The coin was already well established in this part of the world. Sovereigns struck in Australia were particularly popular in India on account of their yellow colour and many Indian banks had agents in the Australian goldfields to buy the gold at source, to be minted and then sent via Sri Lanka to India.
In 1917, at the request of the Indian government, arrangements were made for Sovereigns to be minted in India itself. The Bombay Mint Proclamation of 21 December 1917 authorised the establishment of a branch of The Royal Mint which was constructed within the grounds of the existing mint and was equipped with striking blanks by the Bombay Mint.
Over 1 million Sovereigns were struck in 1918, distinguished from other Sovereigns by the inclusion of a small ‘I’ mint mark, but by 1919 no blanks were forthcoming and the branch mint closed. Nevertheless, it struck more Sovereigns in its single year of operation than the Ottawa branch managed in more than twenty.
The end of the Boer War in 1902 led to the annexing of the Transvaal and Orange Free State into the British Empire and in 1910 the Union of South Africa was formed. Initially, UK coins formed the basis of the new Union’s currency and British gold coins were legal tender to any amount.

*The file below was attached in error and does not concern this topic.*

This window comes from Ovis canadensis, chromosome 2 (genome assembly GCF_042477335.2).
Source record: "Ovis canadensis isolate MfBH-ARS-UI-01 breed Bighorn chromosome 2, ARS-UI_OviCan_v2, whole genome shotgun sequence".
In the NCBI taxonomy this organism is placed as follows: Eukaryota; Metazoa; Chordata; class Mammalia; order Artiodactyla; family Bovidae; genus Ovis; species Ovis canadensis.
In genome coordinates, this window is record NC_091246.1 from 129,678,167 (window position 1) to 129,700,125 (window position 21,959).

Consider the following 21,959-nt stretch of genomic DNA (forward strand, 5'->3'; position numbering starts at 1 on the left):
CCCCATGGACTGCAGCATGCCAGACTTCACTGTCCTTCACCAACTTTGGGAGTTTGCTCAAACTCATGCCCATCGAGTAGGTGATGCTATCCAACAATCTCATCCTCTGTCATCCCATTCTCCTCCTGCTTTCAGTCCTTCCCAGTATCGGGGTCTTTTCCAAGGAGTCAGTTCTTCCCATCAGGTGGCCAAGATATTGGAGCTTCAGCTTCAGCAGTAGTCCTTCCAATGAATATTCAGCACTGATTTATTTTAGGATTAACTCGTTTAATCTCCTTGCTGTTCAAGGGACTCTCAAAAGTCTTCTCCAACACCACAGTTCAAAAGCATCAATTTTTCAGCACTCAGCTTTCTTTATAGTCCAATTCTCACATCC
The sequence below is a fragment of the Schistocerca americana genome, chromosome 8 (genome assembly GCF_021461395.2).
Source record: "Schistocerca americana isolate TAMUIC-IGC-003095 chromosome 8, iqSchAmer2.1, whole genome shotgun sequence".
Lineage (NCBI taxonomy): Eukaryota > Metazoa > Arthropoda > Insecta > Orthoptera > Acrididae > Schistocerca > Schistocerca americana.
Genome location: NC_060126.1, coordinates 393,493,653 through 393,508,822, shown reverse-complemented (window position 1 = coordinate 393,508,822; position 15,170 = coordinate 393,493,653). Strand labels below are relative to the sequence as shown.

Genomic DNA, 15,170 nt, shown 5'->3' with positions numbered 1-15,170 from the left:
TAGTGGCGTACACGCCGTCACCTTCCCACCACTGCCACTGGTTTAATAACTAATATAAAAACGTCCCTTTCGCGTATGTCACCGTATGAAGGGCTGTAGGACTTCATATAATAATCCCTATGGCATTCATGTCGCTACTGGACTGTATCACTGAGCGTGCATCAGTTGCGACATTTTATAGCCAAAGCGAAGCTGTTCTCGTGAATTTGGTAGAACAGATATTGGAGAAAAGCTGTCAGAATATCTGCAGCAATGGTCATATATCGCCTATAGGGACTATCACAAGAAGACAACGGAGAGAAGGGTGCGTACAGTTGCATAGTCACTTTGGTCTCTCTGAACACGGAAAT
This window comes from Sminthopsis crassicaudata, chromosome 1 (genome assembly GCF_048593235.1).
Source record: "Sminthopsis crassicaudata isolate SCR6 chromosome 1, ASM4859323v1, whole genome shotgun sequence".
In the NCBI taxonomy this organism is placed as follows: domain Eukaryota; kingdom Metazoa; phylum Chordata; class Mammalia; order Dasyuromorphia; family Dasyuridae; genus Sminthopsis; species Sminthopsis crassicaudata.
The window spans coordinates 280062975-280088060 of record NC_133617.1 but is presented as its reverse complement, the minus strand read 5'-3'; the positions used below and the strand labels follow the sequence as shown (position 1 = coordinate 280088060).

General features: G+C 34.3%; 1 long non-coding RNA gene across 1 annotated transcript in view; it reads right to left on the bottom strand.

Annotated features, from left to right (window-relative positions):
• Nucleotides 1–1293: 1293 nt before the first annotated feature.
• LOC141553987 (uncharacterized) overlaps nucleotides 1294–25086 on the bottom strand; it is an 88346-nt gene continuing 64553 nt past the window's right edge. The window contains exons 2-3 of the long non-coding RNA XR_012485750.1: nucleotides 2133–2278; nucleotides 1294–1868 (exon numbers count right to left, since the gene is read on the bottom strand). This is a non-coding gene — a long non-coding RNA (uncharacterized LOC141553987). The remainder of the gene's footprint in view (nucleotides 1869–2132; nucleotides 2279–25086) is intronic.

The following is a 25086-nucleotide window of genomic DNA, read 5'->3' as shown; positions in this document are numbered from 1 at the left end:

The last branch of The Royal Mint was established at Pretoria with the aim of turning locally mined gold into coins. Striking began in 1923 and the branch mint produced both the distinctive national coinage of South Africa and Sovereigns displaying the small mint mark ‘SA’ to denote where they were struck. Production peaked in 1928 when more than 18 million Sovereigns were struck and the mint continued to issue Sovereigns until 1932. The end of production here brought the era of the branch mint Sovereign to a close.